When you ‘stream by a truck stop and notice a “weigh station” sign, are you tempted to pull off and see what your rig weighs? Most new (and many expert) Airstreamers are intimidated to join the line of 18-wheelers—but don’t be. Most RVers report that they have a pleasant experience at the scales.
“It’s not scary to weigh your trailer,” said Jon Gold, Alumafiesta seminar leader. “And everyone should weigh their Airstream to make sure you haven’t exceeded any gross weight capacities.” Here’s how:
Load it up
Weigh your trailer when you are fully packed, “when you’ve got everything in it, ready for a trip,” advised Gold. “Food, water, clothes, pots and pans…anything you’re going to take along.” This also includes passengers and pets, and a full tank of gas.
Look for a CAT sign
—big and yellow, with a friendly cat’s head logo. A Certified Automated Truck Scale (“CAT Scale” is a franchise business) can be found “at most truck stops,” said Gold. “It’s only ten dollars, and if you weigh your trailer once when it’s fully loaded, you don’t have to do again.”
Pull up onto the scale until your driver’s side window is even with the intercom sign; painted lines on the scale will guide you as well. You’ll be required to push a “call button” that may be situated high above your head. (You could stand on your running board to reach it, or take this tip from those in the know: bring a stepstool, or better yet, a broom handle to punch the button.)
Have your trailer license number ready. A “weighmaster” will greet you, guide you through the process, and tell you when you’re done. Pull away, park, and walk into the building to get your scale ticket at the fuel desk. (The computer printout you receive includes gross vehicle weight as well as individual axle weight.) That’s all there is to it!
Typically a truck scale will provide three separate weights: front axle, rear axle, and trailer axles (all counted together). To get started you’ll need a baseline. Take your first trip through the scale without your trailer, so the report will reflect the amount of weight on each axle of your fully loaded tow vehicle. (Find the Gross Axle Weight Rating [GAWR] for both the front and rear axles in your vehicle owner’s manual, or on the sticker inside the driver’s side door jamb.)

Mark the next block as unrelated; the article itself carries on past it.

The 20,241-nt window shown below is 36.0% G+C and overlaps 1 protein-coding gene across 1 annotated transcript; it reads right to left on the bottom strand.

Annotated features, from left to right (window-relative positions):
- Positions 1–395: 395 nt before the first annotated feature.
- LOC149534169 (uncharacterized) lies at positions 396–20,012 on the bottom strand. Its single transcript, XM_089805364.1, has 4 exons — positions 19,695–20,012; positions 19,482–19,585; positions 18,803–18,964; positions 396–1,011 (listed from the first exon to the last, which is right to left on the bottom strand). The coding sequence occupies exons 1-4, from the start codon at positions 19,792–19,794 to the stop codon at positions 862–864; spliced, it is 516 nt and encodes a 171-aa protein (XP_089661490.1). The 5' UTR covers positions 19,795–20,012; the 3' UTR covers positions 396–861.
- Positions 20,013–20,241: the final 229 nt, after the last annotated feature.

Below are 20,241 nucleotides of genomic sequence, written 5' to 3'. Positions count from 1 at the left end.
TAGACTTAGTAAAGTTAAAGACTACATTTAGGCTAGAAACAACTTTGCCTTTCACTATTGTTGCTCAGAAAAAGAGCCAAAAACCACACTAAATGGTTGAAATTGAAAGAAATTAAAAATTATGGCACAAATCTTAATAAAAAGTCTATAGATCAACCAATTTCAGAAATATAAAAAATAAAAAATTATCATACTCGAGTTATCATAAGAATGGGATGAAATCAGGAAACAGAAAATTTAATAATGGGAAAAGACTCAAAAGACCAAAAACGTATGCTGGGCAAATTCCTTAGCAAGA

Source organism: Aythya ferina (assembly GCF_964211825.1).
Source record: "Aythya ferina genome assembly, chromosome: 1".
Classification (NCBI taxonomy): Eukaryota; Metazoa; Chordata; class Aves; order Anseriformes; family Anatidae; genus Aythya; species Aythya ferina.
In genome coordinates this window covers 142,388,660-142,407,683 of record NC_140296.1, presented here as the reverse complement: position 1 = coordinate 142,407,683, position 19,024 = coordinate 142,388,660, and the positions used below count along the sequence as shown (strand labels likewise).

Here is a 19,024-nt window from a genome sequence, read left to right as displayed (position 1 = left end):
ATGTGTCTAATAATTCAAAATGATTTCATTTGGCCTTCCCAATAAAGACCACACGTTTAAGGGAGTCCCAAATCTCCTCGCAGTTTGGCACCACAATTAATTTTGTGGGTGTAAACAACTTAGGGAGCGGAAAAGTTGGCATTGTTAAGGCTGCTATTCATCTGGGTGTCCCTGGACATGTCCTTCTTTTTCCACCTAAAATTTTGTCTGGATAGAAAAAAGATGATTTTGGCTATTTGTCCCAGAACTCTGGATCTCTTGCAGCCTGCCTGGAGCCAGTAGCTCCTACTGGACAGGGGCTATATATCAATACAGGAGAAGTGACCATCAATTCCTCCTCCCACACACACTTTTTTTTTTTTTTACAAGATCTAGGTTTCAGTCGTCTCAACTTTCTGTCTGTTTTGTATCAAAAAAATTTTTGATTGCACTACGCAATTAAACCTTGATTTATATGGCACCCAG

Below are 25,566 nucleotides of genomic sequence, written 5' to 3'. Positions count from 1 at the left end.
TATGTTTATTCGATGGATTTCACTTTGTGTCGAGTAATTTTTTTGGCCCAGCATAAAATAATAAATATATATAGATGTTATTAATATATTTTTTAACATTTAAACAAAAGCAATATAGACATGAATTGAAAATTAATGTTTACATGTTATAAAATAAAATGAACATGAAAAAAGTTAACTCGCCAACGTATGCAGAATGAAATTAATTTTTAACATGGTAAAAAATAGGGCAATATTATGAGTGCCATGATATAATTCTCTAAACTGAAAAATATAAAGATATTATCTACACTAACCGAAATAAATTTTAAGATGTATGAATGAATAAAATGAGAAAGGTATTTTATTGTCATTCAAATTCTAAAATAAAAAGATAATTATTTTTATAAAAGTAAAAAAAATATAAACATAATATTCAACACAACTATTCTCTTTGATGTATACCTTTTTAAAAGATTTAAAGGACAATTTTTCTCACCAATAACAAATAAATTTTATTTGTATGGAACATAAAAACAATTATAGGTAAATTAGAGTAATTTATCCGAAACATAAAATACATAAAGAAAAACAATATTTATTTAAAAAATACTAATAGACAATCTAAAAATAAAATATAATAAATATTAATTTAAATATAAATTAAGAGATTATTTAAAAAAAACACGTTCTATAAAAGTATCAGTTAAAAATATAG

Now hitch up your Airstream and pass through the scale again. This time your report will show all three axle weights: front, rear, and trailer.
Compare the two reports, line by line. The trailer weight should be below the Gross Vehicle Weight Rating (GVWR) stated by Airstream. Find these specs for your coach on the serial number plate on the lower front streetside of the body, or on a sticker on the inside of a mid-closet door about 60″ from the ground. (2009 and later trailers also have max cargo weight on a sticker on the screen door.)
If you exceed any weight ratings—
“take stuff out,” said Gold. “I worry about the people who go to the Gem and Mineral Shows,” he laughed. “But don’t take out the tool kit!” It’s easy to overload your Airstream without even knowing it. If your trailer is too heavy, you must reduce your cargo before going further.
Tire inflation matters
An overweight Airstream and under-inflated tires are a bad combination. Look on the sidewall of your tire for the recommended tire inflation pressure and adjust accordingly, and stay on top of optimum tire pressure with a good monitoring system; find one at the Airstream Life store. “When you’re rolling down the road, it’s almost impossible to feel when a trailer tire loses air pressure,” cautioned Rich Luhr, Airstream Life publisher. “Most people find out far too late.” The tire pressure monitors—as with all items in the store—“are the things we tell our friends about,” said Luhr. “Things that can save your Airstream from disaster, or improve your travel experience.”